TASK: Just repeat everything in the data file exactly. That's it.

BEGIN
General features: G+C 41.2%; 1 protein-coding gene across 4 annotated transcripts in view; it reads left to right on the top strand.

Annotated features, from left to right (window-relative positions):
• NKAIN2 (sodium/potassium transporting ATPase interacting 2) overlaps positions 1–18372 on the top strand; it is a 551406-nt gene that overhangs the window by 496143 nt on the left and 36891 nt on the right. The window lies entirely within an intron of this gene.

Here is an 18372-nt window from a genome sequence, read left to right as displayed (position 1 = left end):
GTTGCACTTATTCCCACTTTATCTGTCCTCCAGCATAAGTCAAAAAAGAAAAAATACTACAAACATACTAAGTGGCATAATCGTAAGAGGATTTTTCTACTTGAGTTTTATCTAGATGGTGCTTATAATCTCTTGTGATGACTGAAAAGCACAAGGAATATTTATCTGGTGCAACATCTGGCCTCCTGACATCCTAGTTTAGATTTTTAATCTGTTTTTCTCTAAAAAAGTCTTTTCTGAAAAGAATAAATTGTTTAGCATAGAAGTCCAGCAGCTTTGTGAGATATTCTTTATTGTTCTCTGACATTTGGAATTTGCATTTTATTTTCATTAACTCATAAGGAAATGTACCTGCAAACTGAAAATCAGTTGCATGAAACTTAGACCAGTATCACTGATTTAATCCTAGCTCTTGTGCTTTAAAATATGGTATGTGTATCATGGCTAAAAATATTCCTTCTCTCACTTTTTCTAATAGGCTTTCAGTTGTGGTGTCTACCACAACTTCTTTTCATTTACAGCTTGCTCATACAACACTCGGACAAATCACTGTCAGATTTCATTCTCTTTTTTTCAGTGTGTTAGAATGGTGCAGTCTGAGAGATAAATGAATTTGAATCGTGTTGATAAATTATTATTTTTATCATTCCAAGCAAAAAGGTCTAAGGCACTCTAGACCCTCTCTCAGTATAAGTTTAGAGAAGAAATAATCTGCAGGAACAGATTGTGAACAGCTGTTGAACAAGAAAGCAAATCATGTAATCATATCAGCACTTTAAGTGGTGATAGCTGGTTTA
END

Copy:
General features: G+C 41.2%; 1 protein-coding gene across 4 annotated transcripts in view; it reads left to right on the top strand.

Annotated features, from left to right (window-relative positions):
• NKAIN2 (sodium/potassium transporting ATPase interacting 2) overlaps positions 1–18372 on the top strand; it is a 551406-nt gene that overhangs the window by 496143 nt on the left and 36891 nt on the right. The window lies entirely within an intron of this gene.

Here is an 18372-nt window from a genome sequence, read left to right as displayed (position 1 = left end):
GTTGCACTTATTCCCACTTTATCTGTCCTCCAGCATAAGTCAAAAAAGAAAAAATACTACAAACATACTAAGTGGCATAATCGTAAGAGGATTTTTCTACTTGAGTTTTATCTAGATGGTGCTTATAATCTCTTGTGATGACTGAAAAGCACAAGGAATATTTATCTGGTGCAACATCTGGCCTCCTGACATCCTAGTTTAGATTTTTAATCTGTTTTTCTCTAAAAAAGTCTTTTCTGAAAAGAATAAATTGTTTAGCATAGAAGTCCAGCAGCTTTGTGAGATATTCTTTATTGTTCTCTGACATTTGGAATTTGCATTTTATTTTCATTAACTCATAAGGAAATGTACCTGCAAACTGAAAATCAGTTGCATGAAACTTAGACCAGTATCACTGATTTAATCCTAGCTCTTGTGCTTTAAAATATGGTATGTGTATCATGGCTAAAAATATTCCTTCTCTCACTTTTTCTAATAGGCTTTCAGTTGTGGTGTCTACCACAACTTCTTTTCATTTACAGCTTGCTCATACAACACTCGGACAAATCACTGTCAGATTTCATTCTCTTTTTTTCAGTGTGTTAGAATGGTGCAGTCTGAGAGATAAATGAATTTGAATCGTGTTGATAAATTATTATTTTTATCATTCCAAGCAAAAAGGTCTAAGGCACTCTAGACCCTCTCTCAGTATAAGTTTAGAGAAGAAATAATCTGCAGGAACAGATTGTGAACAGCTGTTGAACAAGAAAGCAAATCATGTAATCATATCAGCACTTTAAGTGGTGATAGCTGGTTTA